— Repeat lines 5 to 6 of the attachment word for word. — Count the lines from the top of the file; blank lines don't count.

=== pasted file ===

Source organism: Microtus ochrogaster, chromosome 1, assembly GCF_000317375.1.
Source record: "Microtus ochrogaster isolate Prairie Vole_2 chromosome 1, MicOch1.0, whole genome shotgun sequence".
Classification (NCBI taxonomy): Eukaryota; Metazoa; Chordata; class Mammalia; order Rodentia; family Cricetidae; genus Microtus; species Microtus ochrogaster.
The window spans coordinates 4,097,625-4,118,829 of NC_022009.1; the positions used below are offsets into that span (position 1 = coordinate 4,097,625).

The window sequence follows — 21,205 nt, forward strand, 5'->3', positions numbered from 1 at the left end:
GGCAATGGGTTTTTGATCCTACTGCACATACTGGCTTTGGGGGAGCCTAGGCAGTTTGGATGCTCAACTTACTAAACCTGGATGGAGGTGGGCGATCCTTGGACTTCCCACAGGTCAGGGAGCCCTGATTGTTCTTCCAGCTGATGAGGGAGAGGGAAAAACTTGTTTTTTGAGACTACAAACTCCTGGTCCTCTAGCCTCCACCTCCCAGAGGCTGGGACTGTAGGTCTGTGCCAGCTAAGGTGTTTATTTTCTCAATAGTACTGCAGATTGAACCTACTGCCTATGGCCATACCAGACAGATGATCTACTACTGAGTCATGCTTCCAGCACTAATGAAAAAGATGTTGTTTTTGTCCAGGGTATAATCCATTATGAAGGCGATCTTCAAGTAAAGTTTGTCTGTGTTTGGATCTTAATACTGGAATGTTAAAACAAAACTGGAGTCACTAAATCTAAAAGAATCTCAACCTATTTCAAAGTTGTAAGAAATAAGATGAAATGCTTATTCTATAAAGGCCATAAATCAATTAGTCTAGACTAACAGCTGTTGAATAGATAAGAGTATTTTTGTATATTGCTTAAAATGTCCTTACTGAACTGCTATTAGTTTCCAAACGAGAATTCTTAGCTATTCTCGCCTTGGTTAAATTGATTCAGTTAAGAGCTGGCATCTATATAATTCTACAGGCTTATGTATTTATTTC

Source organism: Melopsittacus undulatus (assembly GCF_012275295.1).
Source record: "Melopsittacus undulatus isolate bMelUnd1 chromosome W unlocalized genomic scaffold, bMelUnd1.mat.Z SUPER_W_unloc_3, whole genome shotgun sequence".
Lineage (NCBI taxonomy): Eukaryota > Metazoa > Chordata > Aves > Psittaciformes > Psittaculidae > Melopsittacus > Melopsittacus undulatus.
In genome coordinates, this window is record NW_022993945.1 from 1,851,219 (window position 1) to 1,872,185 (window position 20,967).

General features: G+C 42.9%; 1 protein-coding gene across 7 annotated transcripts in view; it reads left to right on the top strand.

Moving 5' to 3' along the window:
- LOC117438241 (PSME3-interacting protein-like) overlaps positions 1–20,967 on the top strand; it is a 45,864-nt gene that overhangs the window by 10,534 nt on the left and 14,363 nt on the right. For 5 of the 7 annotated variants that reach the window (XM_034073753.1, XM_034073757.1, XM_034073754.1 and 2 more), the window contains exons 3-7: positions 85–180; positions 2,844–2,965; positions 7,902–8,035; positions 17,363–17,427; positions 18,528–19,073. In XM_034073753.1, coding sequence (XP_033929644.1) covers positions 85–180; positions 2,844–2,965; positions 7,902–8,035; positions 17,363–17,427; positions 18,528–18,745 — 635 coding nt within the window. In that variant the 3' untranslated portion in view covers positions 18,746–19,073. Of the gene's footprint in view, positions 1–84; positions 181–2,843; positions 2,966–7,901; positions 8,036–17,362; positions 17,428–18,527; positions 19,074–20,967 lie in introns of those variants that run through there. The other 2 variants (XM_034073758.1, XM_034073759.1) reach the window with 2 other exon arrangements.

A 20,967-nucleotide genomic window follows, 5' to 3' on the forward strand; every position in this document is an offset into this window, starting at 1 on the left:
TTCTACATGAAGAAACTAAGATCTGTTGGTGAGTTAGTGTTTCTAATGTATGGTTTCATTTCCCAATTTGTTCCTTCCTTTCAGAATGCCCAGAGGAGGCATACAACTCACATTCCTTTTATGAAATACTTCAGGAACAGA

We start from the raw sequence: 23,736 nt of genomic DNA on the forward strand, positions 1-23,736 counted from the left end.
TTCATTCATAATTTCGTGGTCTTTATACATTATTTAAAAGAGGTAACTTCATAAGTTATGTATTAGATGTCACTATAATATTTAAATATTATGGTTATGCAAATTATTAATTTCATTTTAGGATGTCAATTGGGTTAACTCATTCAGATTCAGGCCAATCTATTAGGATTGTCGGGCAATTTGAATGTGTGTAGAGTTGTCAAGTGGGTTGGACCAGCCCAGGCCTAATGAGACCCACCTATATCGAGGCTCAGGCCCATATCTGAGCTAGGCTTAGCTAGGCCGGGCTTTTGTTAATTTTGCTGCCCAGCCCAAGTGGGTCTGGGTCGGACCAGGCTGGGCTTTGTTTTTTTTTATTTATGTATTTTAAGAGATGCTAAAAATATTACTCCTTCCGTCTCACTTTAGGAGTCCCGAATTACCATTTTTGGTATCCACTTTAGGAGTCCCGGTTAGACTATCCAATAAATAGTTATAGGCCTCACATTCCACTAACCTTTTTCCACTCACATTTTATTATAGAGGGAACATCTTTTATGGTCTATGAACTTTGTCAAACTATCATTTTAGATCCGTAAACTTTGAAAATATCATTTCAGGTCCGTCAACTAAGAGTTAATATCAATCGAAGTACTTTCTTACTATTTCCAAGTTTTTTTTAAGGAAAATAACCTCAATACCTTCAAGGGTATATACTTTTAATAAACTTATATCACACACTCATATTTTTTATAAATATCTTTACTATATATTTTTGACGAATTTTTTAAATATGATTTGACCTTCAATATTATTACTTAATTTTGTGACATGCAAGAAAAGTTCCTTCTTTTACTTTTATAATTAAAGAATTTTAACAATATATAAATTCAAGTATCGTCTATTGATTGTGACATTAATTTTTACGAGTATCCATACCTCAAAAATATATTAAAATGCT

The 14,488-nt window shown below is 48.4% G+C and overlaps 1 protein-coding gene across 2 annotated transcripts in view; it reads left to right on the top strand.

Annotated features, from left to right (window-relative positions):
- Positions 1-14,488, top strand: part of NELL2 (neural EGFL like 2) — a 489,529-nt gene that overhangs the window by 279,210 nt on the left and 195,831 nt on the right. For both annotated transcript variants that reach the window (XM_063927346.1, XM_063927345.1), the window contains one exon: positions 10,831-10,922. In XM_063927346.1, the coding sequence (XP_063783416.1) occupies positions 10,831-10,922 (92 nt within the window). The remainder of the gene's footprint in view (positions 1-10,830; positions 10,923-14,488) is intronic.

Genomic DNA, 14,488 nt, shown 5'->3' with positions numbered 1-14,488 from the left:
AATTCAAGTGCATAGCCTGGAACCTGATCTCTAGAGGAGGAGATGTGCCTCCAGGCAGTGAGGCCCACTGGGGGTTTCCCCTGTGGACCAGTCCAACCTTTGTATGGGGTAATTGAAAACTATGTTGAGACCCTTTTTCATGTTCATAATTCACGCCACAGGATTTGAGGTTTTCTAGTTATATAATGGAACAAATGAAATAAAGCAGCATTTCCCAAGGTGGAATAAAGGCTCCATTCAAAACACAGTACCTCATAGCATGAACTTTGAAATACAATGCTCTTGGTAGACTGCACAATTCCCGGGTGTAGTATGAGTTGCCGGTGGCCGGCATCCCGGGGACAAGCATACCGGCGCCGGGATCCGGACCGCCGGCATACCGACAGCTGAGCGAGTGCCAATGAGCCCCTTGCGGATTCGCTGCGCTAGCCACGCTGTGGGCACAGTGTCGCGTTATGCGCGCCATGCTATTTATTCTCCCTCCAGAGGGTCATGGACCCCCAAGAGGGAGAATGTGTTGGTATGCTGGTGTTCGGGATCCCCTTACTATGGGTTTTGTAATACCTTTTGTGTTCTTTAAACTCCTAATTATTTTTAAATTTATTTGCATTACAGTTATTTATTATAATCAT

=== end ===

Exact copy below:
The window sequence follows — 21,205 nt, forward strand, 5'->3', positions numbered from 1 at the left end:
GGCAATGGGTTTTTGATCCTACTGCACATACTGGCTTTGGGGGAGCCTAGGCAGTTTGGATGCTCAACTTACTAAACCTGGATGGAGGTGGGCGATCCTTGGACTTCCCACAGGTCAGGGAGCCCTGATTGTTCTTCCAGCTGATGAGGGAGAGGGAAAAACTTGTTTTTTGAGACTACAAACTCCTGGTCCTCTAGCCTCCACCTCCCAGAGGCTGGGACTGTAGGTCTGTGCCAGCTAAGGTGTTTATTTTCTCAATAGTACTGCAGATTGAACCTACTGCCTATGGCCATACCAGACAGATGATCTACTACTGAGTCATGCTTCCAGCACTAATGAAAAAGATGTTGTTTTTGTCCAGGGTATAATCCATTATGAAGGCGATCTTCAAGTAAAGTTTGTCTGTGTTTGGATCTTAATACTGGAATGTTAAAACAAAACTGGAGTCACTAAATCTAAAAGAATCTCAACCTATTTCAAAGTTGTAAGAAATAAGATGAAATGCTTATTCTATAAAGGCCATAAATCAATTAGTCTAGACTAACAGCTGTTGAATAGATAAGAGTATTTTTGTATATTGCTTAAAATGTCCTTACTGAACTGCTATTAGTTTCCAAACGAGAATTCTTAGCTATTCTCGCCTTGGTTAAATTGATTCAGTTAAGAGCTGGCATCTATATAATTCTACAGGCTTATGTATTTATTTC